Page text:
Identification and Validation of Loa loa Microfilaria-Specific Biomarkers: a Rational Design Approach Using Proteomics and Novel Immunoassays.
Immunoassays are currently needed to quantify Loa loa microfilariae (mf). To address this need, we have conducted proteomic and bioinformatic analyses of proteins present in the urine of a Loa mf-infected patient and used this information to identify putative biomarkers produced by L. loa mf. In total, 70 of the 15,444 described putative L. loa proteins were identified. Of these 70, 18 were L. loa mf specific, and 2 of these 18 (LOAG_16297 and LOAG_17808) were biologically immunogenic. We developed novel reverse luciferase immunoprecipitation system (LIPS) immunoassays to quantify these 2 proteins in individual plasma samples. Levels of these 2 proteins in microfilaremic L. loa-infected patients were positively correlated to mf densities in the corresponding blood samples (r = 0.71 and P < 0.0001 for LOAG_16297 and r = 0.61 and P = 0.0002 for LOAG_17808). For LOAG_16297, the levels in plasma were significantly higher in Loa-infected (geometric mean [GM], 0.045 µg/ml) than in uninfected (P < 0.0001), Wuchereria bancrofti-infected (P = 0.0005), and Onchocerca volvulus-infected (P < 0.0001) individuals, whereas for LOAG_17808 protein, they were not significantly different between Loa-infected (GM, 0.123 µg/ml) and uninfected (P = 0.06) and W. bancrofti-infected (P = 0.32) individuals. Moreover, only LOAG_16297 showed clear discriminative ability between L. loa and the other potentially coendemic filariae. Indeed, the specificity of the LOAG_16297 reverse LIPS assay was 96% (with a sensitivity of 77%). Thus, LOAG_16297 is a very promising biomarker that will be exploited in a quantitative point-of-care immunoassay for determination of L. loa mf densities.Loa loa, the causative agent of loiasis, is a parasitic nematode transmitted to humans by the tabanid Chrysops fly. Some individuals infected with L. loa microfilariae (mf) in high densities are known to experience post-ivermectin severe adverse events (SAEs [encephalopathy, coma, or death]). Thus, ivermectin-based mass drug administration (MDA) programs for onchocerciasis and for lymphatic filariasis control have been interrupted in parts of Africa where these filarial infections coexist with L. loa. To allow for implementation of MDA for onchocerciasis and lymphatic filariasis, tools that can accurately identify people at risk of developing post-ivermectin SAEs are needed. Our study, using host-based proteomics in combination with novel immunoassays, identified a single Loa-specific antigen (LOAG_16297) that can be used as a biomarker for the prediction of L. loa mf levels in the blood of infected patients. Therefore, the use of such biomarker could be important in the point-of-care assessment of L. loa mf densities.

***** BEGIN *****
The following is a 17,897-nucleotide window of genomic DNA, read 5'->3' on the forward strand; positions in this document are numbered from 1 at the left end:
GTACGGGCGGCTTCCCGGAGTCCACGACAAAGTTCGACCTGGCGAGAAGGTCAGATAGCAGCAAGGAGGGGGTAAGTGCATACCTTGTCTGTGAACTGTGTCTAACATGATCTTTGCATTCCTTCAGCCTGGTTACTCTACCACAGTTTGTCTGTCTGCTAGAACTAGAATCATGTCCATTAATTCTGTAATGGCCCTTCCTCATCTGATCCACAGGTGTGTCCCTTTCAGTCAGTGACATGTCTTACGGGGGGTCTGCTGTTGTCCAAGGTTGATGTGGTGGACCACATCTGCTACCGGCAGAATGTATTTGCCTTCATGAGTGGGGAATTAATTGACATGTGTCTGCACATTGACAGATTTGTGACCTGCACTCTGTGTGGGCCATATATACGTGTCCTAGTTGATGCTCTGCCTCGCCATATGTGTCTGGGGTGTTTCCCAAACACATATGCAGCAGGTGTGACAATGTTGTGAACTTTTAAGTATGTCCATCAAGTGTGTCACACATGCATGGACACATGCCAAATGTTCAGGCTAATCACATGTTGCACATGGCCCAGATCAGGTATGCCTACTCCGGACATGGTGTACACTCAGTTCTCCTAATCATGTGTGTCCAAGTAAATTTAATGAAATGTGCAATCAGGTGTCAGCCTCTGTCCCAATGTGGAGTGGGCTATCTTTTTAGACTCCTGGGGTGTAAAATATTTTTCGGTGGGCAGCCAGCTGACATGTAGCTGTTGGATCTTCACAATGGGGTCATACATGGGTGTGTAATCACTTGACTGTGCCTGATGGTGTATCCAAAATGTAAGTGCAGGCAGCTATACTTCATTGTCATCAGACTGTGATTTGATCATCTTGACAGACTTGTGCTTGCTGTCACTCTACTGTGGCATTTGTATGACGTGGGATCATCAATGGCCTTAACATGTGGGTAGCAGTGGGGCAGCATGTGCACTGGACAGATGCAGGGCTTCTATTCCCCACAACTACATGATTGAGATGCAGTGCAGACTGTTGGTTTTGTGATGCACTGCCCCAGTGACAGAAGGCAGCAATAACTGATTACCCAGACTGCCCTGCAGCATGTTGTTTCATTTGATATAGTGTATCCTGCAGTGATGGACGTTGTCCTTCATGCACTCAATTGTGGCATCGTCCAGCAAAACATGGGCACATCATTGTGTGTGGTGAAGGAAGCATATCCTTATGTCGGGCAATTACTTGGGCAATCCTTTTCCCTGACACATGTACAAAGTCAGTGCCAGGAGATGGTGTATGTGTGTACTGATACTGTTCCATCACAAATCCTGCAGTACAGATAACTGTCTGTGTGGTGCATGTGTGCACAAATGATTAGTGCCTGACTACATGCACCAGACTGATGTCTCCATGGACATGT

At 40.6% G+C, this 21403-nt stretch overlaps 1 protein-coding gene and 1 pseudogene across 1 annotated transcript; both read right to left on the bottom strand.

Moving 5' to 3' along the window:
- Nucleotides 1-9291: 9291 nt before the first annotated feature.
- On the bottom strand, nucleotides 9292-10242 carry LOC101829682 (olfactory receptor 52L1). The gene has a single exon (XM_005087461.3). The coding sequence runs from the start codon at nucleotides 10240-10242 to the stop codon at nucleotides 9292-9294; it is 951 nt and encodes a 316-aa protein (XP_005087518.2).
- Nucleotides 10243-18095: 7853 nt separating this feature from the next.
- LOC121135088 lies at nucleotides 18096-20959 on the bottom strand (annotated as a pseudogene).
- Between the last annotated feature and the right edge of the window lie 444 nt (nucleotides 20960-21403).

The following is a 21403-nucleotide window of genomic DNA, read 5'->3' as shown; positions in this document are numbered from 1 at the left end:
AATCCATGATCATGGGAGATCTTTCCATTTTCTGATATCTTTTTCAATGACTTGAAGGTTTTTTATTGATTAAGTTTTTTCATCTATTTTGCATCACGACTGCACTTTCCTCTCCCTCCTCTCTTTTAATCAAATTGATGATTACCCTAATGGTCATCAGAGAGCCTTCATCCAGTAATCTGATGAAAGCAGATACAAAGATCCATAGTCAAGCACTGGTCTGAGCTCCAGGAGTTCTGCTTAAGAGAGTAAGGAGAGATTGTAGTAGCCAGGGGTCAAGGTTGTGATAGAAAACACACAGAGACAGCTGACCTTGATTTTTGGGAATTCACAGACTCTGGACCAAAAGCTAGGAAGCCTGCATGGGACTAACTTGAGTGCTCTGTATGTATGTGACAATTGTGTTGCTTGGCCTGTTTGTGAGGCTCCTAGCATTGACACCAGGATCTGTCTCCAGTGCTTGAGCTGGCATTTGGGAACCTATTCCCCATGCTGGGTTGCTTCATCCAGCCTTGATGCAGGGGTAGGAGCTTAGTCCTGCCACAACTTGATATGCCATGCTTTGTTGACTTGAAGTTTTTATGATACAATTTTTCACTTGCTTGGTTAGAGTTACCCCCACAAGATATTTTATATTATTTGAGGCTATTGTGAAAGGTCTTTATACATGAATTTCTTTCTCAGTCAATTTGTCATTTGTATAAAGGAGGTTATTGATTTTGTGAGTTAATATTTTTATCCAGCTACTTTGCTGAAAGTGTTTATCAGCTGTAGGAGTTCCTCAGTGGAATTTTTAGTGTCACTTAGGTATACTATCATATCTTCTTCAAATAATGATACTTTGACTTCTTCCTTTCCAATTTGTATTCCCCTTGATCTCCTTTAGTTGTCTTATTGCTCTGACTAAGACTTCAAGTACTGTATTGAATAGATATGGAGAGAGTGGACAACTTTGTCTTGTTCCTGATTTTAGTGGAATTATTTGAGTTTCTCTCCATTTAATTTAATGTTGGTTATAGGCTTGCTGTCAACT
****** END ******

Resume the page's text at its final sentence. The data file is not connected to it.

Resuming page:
Drame, PM; Meng, Z; Bennuru, S; Herrick, JA; Veenstra, TD; Nutman, TB
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